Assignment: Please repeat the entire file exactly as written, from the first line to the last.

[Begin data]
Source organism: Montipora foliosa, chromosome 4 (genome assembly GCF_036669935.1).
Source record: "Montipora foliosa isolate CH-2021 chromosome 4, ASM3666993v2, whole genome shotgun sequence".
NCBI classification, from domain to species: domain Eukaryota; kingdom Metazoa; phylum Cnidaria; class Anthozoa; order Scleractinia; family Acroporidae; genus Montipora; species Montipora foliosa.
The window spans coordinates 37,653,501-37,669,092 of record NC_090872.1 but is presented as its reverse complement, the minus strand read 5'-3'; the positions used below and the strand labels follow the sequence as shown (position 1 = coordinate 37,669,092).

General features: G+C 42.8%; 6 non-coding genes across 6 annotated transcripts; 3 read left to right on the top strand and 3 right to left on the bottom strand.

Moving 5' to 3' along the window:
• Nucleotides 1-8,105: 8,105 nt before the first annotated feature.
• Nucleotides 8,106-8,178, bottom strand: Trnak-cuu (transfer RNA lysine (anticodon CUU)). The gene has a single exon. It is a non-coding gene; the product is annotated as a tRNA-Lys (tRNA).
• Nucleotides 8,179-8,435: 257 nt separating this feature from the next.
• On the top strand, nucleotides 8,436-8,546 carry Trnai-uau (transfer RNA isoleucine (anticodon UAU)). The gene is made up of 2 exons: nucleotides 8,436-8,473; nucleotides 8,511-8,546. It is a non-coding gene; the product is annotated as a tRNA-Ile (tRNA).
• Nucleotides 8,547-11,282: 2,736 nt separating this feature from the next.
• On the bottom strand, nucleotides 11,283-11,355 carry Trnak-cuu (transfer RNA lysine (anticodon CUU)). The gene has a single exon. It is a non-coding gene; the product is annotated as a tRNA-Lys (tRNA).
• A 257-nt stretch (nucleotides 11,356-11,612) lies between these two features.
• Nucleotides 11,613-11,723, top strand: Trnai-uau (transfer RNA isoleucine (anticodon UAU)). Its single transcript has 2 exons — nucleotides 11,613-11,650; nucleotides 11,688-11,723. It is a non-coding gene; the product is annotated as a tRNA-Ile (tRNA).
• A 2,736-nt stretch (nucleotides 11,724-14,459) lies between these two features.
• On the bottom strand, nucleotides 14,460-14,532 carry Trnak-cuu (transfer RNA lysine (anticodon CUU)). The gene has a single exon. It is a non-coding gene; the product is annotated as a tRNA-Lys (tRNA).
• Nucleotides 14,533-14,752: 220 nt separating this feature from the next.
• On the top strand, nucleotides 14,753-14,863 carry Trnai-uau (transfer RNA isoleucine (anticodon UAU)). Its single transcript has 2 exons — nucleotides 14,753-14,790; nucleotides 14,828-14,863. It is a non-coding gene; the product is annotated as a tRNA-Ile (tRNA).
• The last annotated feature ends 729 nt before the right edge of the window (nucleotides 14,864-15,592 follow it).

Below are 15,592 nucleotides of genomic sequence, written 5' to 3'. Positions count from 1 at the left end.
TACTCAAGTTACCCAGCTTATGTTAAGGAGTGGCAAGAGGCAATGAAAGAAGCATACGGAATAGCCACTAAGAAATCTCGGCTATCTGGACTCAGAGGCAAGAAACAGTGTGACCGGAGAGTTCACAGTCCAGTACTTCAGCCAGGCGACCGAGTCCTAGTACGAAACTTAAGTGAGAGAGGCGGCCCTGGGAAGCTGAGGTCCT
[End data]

Source organism: Montipora foliosa, chromosome 4 (genome assembly GCF_036669935.1).
Source record: "Montipora foliosa isolate CH-2021 chromosome 4, ASM3666993v2, whole genome shotgun sequence".
NCBI classification, from domain to species: domain Eukaryota; kingdom Metazoa; phylum Cnidaria; class Anthozoa; order Scleractinia; family Acroporidae; genus Montipora; species Montipora foliosa.
The window spans coordinates 37,653,501-37,669,092 of record NC_090872.1 but is presented as its reverse complement, the minus strand read 5'-3'; the positions used below and the strand labels follow the sequence as shown (position 1 = coordinate 37,669,092).

General features: G+C 42.8%; 6 non-coding genes across 6 annotated transcripts; 3 read left to right on the top strand and 3 right to left on the bottom strand.

Moving 5' to 3' along the window:
• Nucleotides 1-8,105: 8,105 nt before the first annotated feature.
• Nucleotides 8,106-8,178, bottom strand: Trnak-cuu (transfer RNA lysine (anticodon CUU)). The gene has a single exon. It is a non-coding gene; the product is annotated as a tRNA-Lys (tRNA).
• Nucleotides 8,179-8,435: 257 nt separating this feature from the next.
• On the top strand, nucleotides 8,436-8,546 carry Trnai-uau (transfer RNA isoleucine (anticodon UAU)). The gene is made up of 2 exons: nucleotides 8,436-8,473; nucleotides 8,511-8,546. It is a non-coding gene; the product is annotated as a tRNA-Ile (tRNA).
• Nucleotides 8,547-11,282: 2,736 nt separating this feature from the next.
• On the bottom strand, nucleotides 11,283-11,355 carry Trnak-cuu (transfer RNA lysine (anticodon CUU)). The gene has a single exon. It is a non-coding gene; the product is annotated as a tRNA-Lys (tRNA).
• A 257-nt stretch (nucleotides 11,356-11,612) lies between these two features.
• Nucleotides 11,613-11,723, top strand: Trnai-uau (transfer RNA isoleucine (anticodon UAU)). Its single transcript has 2 exons — nucleotides 11,613-11,650; nucleotides 11,688-11,723. It is a non-coding gene; the product is annotated as a tRNA-Ile (tRNA).
• A 2,736-nt stretch (nucleotides 11,724-14,459) lies between these two features.
• On the bottom strand, nucleotides 14,460-14,532 carry Trnak-cuu (transfer RNA lysine (anticodon CUU)). The gene has a single exon. It is a non-coding gene; the product is annotated as a tRNA-Lys (tRNA).
• Nucleotides 14,533-14,752: 220 nt separating this feature from the next.
• On the top strand, nucleotides 14,753-14,863 carry Trnai-uau (transfer RNA isoleucine (anticodon UAU)). Its single transcript has 2 exons — nucleotides 14,753-14,790; nucleotides 14,828-14,863. It is a non-coding gene; the product is annotated as a tRNA-Ile (tRNA).
• The last annotated feature ends 729 nt before the right edge of the window (nucleotides 14,864-15,592 follow it).

Below are 15,592 nucleotides of genomic sequence, written 5' to 3'. Positions count from 1 at the left end.
TACTCAAGTTACCCAGCTTATGTTAAGGAGTGGCAAGAGGCAATGAAAGAAGCATACGGAATAGCCACTAAGAAATCTCGGCTATCTGGACTCAGAGGCAAGAAACAGTGTGACCGGAGAGTTCACAGTCCAGTACTTCAGCCAGGCGACCGAGTCCTAGTACGAAACTTAAGTGAGAGAGGCGGCCCTGGGAAGCTGAGGTCCT